Scheduling Conflicts: What it Says About Us and Them
Posted on September 2, 2011
Filed Under General
The brouhaha over the scheduling of President Obama’s speech on Sept 7 — oops, I mean Sept 8 – got me thinking about the countless times I’ve had trouble scheduling a meeting time, agreeing to a meeting time, heck, even making it to the meeting. Republican and House Speaker John Boehner’s insistence that the president move his televised jobs-creation speech to the joint session of Congress to a day other than Sept 7– and Obama agreeing to do so – has caused a national outrage and is now a page in the history books for being a “first”.
Couldn’t the two of them just used Tungle to schedule this meeting? Have you tried this? Truth is, it doesn’t really work because someone’s always busy on the day that everyone else can meet. But the participants think it’s cool. How many times have you been at the end of one meeting and the facilitator says, let’s get out our calendars and schedule the next meeting? Looking for consensus, we become temporarily paralyzed and agree to a date we think might conflict with another very important meeting.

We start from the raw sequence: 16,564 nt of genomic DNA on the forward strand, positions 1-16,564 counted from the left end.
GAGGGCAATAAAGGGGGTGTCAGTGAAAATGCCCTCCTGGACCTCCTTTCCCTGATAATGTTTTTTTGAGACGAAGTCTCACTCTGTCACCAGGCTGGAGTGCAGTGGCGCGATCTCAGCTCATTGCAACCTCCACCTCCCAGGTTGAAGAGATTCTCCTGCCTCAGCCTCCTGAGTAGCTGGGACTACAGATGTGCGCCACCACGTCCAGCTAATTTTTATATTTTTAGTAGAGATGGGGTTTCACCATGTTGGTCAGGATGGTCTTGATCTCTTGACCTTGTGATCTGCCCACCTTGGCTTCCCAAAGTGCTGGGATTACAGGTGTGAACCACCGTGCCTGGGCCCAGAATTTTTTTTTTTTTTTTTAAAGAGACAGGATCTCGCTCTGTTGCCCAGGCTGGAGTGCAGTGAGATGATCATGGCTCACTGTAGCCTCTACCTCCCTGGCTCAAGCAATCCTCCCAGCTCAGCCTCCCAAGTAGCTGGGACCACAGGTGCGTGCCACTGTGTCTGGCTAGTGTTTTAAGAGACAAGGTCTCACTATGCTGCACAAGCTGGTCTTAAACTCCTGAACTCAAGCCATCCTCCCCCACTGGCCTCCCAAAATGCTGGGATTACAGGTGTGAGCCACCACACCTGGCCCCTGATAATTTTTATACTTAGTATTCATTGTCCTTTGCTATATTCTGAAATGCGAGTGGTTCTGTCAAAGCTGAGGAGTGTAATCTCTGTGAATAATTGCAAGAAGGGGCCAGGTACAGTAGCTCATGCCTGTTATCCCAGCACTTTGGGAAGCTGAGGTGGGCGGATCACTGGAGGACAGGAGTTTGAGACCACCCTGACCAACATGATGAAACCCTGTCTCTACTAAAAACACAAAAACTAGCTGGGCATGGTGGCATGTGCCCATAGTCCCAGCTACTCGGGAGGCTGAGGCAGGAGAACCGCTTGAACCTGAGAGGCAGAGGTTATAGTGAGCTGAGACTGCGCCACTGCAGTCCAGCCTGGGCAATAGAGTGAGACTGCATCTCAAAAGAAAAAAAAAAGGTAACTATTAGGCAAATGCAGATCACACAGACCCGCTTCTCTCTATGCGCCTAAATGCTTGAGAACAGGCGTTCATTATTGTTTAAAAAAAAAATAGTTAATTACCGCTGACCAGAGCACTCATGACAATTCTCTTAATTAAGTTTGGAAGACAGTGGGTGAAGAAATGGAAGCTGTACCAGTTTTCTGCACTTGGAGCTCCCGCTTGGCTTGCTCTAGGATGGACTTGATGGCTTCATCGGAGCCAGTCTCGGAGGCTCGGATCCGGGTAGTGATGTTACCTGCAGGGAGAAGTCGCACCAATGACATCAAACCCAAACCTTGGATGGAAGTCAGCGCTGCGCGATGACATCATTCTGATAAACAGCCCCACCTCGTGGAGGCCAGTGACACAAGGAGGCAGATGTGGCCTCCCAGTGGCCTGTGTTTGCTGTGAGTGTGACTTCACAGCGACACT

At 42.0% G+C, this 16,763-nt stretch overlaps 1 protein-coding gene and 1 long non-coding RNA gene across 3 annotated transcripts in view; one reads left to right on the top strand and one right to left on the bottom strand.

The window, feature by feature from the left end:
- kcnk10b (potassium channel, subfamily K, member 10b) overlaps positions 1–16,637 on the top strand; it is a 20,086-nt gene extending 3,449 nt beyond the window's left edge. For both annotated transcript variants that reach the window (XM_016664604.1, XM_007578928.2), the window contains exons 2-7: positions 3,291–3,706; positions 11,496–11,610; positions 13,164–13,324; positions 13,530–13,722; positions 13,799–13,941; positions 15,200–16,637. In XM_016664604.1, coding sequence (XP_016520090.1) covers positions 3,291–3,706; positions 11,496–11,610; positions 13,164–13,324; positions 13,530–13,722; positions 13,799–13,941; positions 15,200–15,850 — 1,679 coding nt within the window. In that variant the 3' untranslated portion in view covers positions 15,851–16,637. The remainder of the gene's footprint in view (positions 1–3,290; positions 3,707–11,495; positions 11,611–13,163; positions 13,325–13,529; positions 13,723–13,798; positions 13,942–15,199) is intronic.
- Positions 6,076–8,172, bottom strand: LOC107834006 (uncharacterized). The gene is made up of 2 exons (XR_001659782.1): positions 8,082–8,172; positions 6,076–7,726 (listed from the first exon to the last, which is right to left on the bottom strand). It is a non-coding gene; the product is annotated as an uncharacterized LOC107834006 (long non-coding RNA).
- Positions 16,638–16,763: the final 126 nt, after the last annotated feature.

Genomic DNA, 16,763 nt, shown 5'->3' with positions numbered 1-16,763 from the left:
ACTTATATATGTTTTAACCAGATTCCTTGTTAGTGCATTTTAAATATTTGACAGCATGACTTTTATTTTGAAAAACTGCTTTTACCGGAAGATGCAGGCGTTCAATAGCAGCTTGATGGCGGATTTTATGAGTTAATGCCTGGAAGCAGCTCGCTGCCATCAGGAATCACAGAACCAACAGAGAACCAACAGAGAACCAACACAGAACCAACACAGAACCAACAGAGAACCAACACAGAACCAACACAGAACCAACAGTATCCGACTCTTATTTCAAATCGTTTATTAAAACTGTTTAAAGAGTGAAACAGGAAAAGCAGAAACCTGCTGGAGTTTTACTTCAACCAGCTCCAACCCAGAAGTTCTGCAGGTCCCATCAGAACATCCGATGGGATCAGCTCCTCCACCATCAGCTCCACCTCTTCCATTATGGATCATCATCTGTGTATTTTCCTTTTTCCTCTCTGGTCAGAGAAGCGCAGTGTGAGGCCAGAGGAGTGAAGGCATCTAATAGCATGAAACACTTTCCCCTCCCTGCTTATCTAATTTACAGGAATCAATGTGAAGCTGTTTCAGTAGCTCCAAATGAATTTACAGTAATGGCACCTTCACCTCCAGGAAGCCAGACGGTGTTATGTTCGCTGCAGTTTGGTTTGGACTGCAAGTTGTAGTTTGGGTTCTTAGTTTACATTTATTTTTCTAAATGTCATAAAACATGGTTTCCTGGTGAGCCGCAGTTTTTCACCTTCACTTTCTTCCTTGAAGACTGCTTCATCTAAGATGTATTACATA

And yet – doesn’t the President trump the Speaker of the House? If a PR agency’s client wants to have a meeting with the account director, you can be sure that account director will drop all calls, cancel the yoga class, and start working on an agenda. If your CEO calls a meeting, you’ll be there, right? If your child’s teacher calls a meeting to discuss Johnny’s behavior, you will be there even though you know it’s the teacher’s fault and Johnny is perfect. Which brings me to one problem in the new date of September 8 for Obama’s address – it’s the kick-off game of the NFL season. Which audience is more important – the members of Congress – or football-loving voters?
- Diane Schwartz
On Twitter @dianeschwartz